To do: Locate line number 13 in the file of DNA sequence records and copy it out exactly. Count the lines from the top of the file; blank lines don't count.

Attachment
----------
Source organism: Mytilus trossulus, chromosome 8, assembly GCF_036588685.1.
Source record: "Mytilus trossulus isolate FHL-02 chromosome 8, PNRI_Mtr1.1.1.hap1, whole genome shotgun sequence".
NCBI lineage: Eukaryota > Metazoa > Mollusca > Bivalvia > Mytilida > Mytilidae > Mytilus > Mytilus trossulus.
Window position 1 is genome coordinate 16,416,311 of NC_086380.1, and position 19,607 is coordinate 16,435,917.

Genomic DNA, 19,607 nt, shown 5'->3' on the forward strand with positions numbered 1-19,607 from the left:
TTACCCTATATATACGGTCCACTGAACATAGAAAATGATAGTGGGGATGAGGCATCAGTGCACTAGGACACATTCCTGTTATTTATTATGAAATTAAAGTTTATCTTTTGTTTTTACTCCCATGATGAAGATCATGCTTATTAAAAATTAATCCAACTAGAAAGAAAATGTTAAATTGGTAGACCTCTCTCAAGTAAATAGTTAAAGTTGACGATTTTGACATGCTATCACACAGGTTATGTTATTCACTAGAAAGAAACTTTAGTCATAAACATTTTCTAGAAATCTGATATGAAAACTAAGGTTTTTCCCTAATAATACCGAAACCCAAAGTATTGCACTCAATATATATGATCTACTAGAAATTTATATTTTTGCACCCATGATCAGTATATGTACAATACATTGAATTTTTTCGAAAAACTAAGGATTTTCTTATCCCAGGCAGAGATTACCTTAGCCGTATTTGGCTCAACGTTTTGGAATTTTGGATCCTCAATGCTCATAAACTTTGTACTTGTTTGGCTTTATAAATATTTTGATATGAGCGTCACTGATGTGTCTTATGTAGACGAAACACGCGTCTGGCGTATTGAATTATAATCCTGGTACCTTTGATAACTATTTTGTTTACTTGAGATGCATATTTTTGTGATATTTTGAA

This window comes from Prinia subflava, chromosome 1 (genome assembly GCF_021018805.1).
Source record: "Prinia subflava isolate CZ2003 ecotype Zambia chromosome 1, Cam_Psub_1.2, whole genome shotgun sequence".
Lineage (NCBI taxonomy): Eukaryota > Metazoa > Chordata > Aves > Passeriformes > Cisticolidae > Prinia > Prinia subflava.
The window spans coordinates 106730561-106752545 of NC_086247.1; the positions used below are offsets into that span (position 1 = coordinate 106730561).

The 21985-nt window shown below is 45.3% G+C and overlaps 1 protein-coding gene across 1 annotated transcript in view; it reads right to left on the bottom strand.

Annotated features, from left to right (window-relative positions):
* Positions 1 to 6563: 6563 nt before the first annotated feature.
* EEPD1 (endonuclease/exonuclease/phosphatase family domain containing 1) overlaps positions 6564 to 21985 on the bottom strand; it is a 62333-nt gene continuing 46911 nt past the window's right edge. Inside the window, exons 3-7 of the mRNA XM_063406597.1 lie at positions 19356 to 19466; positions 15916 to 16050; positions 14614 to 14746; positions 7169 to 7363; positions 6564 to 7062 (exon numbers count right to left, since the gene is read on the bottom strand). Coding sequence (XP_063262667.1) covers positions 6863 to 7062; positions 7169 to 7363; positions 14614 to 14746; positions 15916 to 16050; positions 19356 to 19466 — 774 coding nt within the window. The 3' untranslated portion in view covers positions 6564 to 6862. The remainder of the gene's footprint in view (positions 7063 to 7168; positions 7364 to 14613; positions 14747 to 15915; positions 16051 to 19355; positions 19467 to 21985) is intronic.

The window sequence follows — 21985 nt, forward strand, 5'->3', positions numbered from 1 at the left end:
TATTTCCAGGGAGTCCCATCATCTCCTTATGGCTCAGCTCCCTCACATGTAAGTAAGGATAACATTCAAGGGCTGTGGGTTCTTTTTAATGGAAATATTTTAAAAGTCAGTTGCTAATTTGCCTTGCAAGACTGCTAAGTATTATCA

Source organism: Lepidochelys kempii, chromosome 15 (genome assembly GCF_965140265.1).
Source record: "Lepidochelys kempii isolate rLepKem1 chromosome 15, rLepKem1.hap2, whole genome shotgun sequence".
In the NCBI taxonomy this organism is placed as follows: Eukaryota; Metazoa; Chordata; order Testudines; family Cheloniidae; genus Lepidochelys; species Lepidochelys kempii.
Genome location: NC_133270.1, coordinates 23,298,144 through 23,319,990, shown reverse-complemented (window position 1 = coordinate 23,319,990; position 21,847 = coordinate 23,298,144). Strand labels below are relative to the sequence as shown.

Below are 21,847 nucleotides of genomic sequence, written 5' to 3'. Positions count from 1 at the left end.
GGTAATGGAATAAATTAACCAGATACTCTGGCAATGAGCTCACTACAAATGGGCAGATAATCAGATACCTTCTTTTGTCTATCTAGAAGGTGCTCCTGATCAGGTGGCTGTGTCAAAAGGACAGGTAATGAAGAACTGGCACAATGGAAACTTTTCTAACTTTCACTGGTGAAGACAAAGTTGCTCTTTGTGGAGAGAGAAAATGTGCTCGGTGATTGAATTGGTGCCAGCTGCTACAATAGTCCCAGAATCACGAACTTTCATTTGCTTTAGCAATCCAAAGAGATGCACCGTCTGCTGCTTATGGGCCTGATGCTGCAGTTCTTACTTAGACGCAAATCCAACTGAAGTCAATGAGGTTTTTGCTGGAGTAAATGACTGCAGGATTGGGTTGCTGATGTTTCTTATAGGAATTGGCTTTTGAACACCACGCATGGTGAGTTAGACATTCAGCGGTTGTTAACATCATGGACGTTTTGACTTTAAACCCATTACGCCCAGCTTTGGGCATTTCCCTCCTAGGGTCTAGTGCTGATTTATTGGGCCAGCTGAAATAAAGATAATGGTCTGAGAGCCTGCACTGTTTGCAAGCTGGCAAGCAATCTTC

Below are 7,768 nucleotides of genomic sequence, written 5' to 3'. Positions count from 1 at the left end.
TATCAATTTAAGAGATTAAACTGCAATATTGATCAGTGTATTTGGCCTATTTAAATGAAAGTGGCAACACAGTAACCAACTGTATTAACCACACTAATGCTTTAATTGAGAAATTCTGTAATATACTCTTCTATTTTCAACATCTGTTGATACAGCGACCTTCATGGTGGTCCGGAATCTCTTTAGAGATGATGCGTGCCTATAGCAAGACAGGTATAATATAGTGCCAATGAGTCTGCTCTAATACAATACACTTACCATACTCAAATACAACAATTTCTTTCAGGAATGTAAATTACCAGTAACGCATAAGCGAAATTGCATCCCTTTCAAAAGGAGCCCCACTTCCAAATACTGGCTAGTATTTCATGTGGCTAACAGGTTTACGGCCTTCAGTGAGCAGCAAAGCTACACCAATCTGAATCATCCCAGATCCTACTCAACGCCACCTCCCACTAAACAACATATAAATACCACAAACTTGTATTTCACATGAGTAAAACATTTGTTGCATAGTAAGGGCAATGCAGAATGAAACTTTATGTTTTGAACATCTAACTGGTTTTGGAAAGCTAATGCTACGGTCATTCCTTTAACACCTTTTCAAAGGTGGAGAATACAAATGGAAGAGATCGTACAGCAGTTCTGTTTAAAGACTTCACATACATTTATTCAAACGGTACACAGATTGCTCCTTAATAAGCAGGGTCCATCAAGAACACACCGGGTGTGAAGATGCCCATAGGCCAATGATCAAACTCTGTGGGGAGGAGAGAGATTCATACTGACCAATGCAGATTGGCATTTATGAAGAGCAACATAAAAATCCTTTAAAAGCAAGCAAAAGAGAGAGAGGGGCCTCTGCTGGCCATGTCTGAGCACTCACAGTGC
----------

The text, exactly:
* Positions 1 to 6563: 6563 nt before the first annotated feature.